Gates Foundation Commits to Expansion of HIV Prevention in China
"By rapidly expanding access to effective HIV prevention, China has anopportunity to prevent a widespread HIV/AIDS epidemic," said Dr. Tachi Yamada,president of the Gates Foundation's Global Health Program. "China's leaderssay they are serious about fighting AIDS, and we're pleased to partner withthem on these efforts."
Although China's national HIV prevalence is low - less than 0.1% of thetotal population - infection rates are high among key risk groups. Forexample, HIV prevalence among injection drug users exceeds 50% in someprovinces, and in the past two years there have been substantial increases inHIV infection rates among men who have sex with men.
"To effectively fight HIV/AIDS, we must ensure that prevention programsreach those most likely to become infected and transmit the virus to others,"said Dr. Wu Zunyou, director of China's National Center for AIDS/STD Controland Prevention. "At the same time, we must combat the terrible stigma thatstill surrounds the disease in our country."
Stigma and discrimination against people with HIV remain major problems inChina. For example, a 2005 study by researchers in Yunnan province found thatnearly a third of doctors said they would refuse to treat an HIV-positiveperson.
The new Gates Foundation funding will support both government and non-governmental programs focused on the following:
Of the $50 million committed today, a $20 million grant will go to theChinese Ministry of Health. Decisions about specific programs to be supportedwith this grant will be made by the Office of the State Council AIDS Working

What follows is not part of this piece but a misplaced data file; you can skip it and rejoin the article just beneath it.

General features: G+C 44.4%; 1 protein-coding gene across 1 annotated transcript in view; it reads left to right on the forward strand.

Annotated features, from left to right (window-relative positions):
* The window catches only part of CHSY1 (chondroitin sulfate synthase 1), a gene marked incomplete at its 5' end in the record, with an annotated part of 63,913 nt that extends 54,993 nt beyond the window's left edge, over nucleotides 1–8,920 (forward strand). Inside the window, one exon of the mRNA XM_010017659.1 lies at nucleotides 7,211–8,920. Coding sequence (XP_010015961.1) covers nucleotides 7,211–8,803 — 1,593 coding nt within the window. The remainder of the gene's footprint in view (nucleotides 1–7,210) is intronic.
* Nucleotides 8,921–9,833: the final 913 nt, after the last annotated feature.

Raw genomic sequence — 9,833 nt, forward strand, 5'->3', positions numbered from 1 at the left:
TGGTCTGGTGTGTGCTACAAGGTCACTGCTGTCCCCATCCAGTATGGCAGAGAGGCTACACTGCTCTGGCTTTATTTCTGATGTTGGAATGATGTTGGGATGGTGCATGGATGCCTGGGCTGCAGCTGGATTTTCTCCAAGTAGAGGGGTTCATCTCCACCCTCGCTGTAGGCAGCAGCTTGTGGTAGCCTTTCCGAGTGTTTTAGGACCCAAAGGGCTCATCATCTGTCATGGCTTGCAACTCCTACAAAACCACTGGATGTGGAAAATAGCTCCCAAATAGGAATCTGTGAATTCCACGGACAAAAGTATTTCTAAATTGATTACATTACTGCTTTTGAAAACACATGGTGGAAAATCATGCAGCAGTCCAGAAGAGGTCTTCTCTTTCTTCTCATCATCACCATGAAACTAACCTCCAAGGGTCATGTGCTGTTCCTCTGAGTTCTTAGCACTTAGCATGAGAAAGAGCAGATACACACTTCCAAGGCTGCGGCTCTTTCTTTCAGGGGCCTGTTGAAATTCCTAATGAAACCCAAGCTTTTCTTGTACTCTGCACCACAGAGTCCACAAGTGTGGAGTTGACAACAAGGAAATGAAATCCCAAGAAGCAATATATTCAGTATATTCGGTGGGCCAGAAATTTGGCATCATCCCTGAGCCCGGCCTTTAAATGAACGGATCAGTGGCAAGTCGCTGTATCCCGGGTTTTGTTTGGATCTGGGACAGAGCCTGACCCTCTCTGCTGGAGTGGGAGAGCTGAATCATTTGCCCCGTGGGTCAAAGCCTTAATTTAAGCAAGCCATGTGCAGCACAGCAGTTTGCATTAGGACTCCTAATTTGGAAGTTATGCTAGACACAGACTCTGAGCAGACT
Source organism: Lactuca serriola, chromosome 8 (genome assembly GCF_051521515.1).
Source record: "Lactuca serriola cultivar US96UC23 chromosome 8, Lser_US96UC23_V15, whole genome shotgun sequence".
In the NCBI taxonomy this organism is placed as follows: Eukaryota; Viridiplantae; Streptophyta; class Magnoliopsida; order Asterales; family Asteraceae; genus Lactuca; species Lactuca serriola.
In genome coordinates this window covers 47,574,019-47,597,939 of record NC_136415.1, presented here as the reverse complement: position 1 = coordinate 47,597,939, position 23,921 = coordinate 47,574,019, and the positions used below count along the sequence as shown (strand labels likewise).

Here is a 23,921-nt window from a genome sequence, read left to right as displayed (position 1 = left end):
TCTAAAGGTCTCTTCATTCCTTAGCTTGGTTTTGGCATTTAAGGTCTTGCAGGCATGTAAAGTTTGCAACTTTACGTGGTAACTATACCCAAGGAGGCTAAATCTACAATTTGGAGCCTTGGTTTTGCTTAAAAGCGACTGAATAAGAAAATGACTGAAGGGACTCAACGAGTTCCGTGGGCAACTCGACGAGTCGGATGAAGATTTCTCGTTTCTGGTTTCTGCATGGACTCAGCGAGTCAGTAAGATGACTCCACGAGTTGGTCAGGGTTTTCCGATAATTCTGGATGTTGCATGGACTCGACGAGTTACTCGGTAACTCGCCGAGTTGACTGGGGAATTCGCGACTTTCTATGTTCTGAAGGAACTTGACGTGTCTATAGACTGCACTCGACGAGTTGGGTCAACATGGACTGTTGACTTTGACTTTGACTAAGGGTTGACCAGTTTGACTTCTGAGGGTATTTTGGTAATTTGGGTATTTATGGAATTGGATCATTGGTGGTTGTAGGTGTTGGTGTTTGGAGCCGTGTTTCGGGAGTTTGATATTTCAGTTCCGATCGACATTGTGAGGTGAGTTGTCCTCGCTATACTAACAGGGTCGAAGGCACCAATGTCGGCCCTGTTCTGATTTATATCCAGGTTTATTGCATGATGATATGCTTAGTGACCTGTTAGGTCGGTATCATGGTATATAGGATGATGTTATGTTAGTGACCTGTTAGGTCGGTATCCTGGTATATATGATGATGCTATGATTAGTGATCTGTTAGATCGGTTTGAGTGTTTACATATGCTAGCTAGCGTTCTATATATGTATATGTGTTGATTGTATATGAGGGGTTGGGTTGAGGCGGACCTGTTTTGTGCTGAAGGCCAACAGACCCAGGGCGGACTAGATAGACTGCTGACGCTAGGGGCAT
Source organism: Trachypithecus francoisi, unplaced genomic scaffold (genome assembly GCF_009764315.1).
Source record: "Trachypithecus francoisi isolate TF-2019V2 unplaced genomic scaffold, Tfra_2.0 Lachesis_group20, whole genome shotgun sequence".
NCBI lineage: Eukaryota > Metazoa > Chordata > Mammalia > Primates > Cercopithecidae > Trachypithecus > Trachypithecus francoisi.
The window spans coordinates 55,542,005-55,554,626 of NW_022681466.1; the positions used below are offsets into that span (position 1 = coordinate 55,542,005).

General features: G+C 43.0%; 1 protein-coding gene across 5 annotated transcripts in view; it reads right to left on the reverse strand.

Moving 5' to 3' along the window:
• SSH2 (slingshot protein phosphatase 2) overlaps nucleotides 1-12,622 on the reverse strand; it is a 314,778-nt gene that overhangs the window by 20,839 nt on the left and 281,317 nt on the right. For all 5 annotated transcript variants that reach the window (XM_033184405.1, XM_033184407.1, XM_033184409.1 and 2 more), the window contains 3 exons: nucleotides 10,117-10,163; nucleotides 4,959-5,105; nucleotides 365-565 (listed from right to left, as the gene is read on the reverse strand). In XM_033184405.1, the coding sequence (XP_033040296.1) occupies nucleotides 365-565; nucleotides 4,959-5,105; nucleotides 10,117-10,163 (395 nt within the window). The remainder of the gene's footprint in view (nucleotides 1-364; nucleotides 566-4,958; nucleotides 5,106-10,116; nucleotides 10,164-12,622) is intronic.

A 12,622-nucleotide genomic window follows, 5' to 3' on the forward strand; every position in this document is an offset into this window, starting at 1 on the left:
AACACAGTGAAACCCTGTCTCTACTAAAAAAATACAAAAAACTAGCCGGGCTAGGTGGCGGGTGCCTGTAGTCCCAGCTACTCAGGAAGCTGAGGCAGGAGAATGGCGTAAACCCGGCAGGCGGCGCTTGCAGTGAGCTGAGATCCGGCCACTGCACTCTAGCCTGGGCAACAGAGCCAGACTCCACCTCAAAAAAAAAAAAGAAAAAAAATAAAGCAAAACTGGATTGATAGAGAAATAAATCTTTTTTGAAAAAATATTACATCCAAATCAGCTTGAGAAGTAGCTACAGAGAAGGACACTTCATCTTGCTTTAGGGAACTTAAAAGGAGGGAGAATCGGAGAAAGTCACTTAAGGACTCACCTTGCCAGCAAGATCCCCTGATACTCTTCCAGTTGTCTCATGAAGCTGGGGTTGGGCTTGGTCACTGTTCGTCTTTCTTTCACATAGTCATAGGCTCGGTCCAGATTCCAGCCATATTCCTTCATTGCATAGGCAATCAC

Committee. The remaining $30 million will be used to provide grants tolocal, national, and international non-governmental organizations (NGOs).
A small team of Gates Foundation staff in Beijing will administer thefunding announced today and provide technical advice and support to thegovernment and NGOs. The foundation's China office is led by Dr. Ray Yip, whowas formerly the country director of China for the U.S. Centers for DiseaseControl and Prevention.
Partnership Supports Priorities in China's AIDS Plan
The new funding comes as China begins implementing an ambitious five-yearplan to expand HIV/AIDS efforts. In recent years, estimated governmentspending on HIV/AIDS programs has increased substantially - from about $12.5million in 2002 to more than $150 million in 2007. In addition, the GlobalFund to Fight AIDS, Tuberculosis, and Malaria has committed approximately $180million to China for HIV prevention and treatment programs.
The Chinese government has made important progress in reaching key high-risk groups with HIV prevention services. For example, the government hasopened some 350 methadone maintenance clinics throughout the country.However, experts warn that far more remains to be done, especially to ensurethat ongoing HIV prevention programs reach all those in need with effectiveinterventions.
"I am very encouraged by the good progress that China is making inresponding to the AIDS epidemic," said UNAIDS Executive Director Dr. PeterPiot. "I am sure this valuable new commitment from the Gates Foundation, whichwill also assist civil society organizations, will lead to an even strongerresponse to HIV in China at all levels."
Guided by the belief that every life has equal value, the Bill & MelindaGates Foundation works to help all people lead healthy, productive lives. Indeveloping countries,
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